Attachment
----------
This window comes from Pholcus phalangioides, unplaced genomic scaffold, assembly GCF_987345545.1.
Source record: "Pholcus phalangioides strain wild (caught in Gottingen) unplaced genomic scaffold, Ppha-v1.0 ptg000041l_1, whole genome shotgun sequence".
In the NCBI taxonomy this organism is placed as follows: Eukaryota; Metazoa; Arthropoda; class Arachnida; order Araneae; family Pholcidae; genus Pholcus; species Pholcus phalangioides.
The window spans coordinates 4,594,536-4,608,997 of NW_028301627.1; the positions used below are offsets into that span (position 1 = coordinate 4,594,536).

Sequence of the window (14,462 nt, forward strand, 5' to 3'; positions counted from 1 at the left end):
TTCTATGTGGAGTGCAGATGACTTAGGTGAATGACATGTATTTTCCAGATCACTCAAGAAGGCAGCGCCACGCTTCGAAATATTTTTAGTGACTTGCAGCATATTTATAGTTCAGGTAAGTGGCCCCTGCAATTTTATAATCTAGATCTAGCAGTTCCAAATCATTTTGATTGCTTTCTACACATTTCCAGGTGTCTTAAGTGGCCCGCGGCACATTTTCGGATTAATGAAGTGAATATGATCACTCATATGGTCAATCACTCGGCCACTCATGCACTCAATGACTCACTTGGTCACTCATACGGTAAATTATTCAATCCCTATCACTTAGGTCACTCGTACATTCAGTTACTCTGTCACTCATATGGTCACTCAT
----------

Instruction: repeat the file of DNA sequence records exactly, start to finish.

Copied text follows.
This window comes from Pholcus phalangioides, unplaced genomic scaffold, assembly GCF_987345545.1.
Source record: "Pholcus phalangioides strain wild (caught in Gottingen) unplaced genomic scaffold, Ppha-v1.0 ptg000041l_1, whole genome shotgun sequence".
In the NCBI taxonomy this organism is placed as follows: Eukaryota; Metazoa; Arthropoda; class Arachnida; order Araneae; family Pholcidae; genus Pholcus; species Pholcus phalangioides.
The window spans coordinates 4,594,536-4,608,997 of NW_028301627.1; the positions used below are offsets into that span (position 1 = coordinate 4,594,536).

Sequence of the window (14,462 nt, forward strand, 5' to 3'; positions counted from 1 at the left end):
TTCTATGTGGAGTGCAGATGACTTAGGTGAATGACATGTATTTTCCAGATCACTCAAGAAGGCAGCGCCACGCTTCGAAATATTTTTAGTGACTTGCAGCATATTTATAGTTCAGGTAAGTGGCCCCTGCAATTTTATAATCTAGATCTAGCAGTTCCAAATCATTTTGATTGCTTTCTACACATTTCCAGGTGTCTTAAGTGGCCCGCGGCACATTTTCGGATTAATGAAGTGAATATGATCACTCATATGGTCAATCACTCGGCCACTCATGCACTCAATGACTCACTTGGTCACTCATACGGTAAATTATTCAATCCCTATCACTTAGGTCACTCGTACATTCAGTTACTCTGTCACTCATATGGTCACTCAT